Wednesday, December 28, 2011

First World Issues - Animal Rescue

In case you're a first time reader, one of my passions (aside from documenting KIC's antics) is helping find homeless animals "forever homes." There can be something so soul gratifying to be able to take an animal whose chances were otherwise VERY slim and work hard to finding a home that is compatible with them and their needs. When the "magic of the universe" happens, it's pretty incredible to witness. And for my part, I've met some pretty incredible people who I am extremely blessed to call "friend" as a result of volunteering.

Animal rescue is not easy work by any stretch of the imagination. And when you become a foster parent to an animal, the stakes get a bit higher, emotionally, physically and financially. Our expenses as fosters (not including most medical because the rescue covers that) are well above $6000 each year. That doesn't include the time spent on transportation, or adoption events or crazy random situations (cat with two broken hips and a broken pelvis sound familiar?). That doesn't include the damage done to our house, or the strained neighbor relations or even the strained family/friend relations because they think I'm crazy (yes, I'm putting the blame where it belongs). Over and over and over again, we did it because on every level it was rewarding.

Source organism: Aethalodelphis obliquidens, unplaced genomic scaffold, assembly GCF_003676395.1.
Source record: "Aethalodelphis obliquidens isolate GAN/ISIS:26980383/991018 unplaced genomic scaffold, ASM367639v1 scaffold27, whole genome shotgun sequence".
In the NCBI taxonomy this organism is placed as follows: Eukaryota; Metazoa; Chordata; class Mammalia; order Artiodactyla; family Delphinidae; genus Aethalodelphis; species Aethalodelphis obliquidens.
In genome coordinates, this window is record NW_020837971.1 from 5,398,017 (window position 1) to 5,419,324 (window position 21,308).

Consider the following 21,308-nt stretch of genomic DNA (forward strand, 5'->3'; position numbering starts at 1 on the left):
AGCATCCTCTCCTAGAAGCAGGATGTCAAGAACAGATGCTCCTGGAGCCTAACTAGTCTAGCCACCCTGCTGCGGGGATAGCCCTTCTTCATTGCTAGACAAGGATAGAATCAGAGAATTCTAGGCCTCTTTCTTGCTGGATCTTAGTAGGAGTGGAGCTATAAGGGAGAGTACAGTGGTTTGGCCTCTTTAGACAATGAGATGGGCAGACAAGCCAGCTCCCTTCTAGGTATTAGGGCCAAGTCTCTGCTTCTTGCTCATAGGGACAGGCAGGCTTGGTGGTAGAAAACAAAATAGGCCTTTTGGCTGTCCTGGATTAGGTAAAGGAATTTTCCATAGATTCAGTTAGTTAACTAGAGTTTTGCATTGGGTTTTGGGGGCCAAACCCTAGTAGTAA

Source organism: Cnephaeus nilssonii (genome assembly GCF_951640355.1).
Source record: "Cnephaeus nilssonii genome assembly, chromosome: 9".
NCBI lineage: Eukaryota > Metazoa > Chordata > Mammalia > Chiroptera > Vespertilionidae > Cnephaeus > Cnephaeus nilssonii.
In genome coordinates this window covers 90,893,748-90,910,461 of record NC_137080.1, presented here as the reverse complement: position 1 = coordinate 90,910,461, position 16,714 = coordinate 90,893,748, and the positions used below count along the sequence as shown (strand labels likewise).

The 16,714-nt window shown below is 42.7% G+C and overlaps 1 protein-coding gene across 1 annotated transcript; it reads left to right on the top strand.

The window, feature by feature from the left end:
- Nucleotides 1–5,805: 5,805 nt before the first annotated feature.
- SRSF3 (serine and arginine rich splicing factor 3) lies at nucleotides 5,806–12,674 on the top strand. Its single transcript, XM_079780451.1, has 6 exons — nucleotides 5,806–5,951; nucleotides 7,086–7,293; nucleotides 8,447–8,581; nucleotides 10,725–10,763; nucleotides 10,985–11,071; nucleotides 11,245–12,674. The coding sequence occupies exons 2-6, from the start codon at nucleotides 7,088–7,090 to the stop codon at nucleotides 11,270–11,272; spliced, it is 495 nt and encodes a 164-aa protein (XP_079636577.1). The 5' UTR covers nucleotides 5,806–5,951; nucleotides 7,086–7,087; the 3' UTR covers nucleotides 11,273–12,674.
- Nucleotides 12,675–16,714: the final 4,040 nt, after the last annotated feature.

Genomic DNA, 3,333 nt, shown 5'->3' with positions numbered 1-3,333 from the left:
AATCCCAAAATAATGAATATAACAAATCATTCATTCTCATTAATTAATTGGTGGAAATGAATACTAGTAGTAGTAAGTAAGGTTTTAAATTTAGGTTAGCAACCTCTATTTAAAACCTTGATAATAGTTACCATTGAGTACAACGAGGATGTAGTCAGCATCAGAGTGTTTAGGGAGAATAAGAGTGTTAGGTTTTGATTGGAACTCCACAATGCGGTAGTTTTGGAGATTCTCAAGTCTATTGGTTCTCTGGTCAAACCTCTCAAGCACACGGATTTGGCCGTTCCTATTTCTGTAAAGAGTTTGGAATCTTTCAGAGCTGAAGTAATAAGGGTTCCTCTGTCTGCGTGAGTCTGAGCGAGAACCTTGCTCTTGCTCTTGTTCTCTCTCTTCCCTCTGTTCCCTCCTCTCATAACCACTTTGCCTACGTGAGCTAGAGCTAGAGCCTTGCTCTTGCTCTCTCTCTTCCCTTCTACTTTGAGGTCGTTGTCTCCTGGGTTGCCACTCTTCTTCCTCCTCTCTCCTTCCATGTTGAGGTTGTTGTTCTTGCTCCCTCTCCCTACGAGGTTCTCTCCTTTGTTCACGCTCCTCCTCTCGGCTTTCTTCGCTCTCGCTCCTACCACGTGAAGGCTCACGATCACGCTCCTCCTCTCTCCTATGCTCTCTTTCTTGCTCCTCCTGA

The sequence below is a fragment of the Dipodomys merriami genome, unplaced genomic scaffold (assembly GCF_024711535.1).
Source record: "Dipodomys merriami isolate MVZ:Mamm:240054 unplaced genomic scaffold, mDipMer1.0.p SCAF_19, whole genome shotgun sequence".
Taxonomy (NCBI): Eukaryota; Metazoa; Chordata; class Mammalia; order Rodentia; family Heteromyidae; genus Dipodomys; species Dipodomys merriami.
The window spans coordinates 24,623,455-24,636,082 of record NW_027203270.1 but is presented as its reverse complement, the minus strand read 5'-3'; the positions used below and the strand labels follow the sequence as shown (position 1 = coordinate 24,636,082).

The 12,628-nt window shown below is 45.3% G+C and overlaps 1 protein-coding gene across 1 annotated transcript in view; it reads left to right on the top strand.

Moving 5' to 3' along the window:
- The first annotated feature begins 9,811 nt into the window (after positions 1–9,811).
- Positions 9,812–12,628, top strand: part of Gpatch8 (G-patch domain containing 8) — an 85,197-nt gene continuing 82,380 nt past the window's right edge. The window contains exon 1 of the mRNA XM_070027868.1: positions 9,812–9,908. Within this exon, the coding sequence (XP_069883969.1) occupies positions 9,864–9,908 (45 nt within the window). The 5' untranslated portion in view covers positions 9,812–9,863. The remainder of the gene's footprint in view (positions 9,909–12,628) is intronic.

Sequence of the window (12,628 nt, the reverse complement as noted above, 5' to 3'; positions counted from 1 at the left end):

Recently, I've gotten hammered from several different directions that makes me realize it's gotten to be more stressful than joyful. I still LOVE the animals I have in my house (including Havoc and Mayhem) and still wish for them to find good homes, but the stress is starting to outweigh the good. People with good intentions give out my name in number in the hopes that I can help their friend/neighbor/cousin/random stranger place an unwanted animal, thinking that just because they don't want their 9 year old German Shepherd mix who gets annoyed because they won't control their 2 year old child and now she's snapped at the kid, SOMEONE SURELY wants an otherwise "perfect" dog. Or someone knows someone who has to find a home for a dog IMMEDIATELY. Only after several hours of frantic work, does it come to light that the situation isn't dire and that the animal truly DOESN'T need to be rehomed after all. Worst of all is the discrimination. "Hounds don't make good pets because they are bred to hunt." "Does that dog have pit bull in it? I can't have a pit bull, or anything resembling a pit bull, because I heard of this one time that a pit ate all of a baby's fingers." "I don't want a girl dog because I don't want to feel her teats." "I don't find orange tabbies attractive" as the tabby in question turns herself INSIDE OUT showing why she'd be a perfect fit. "Black cats bring bad luck." Sadly, I've witnessed all those statements. I could provide the statistics of all of the dog breeds I've seen get homed, but I'm sure it would fall on deaf ears.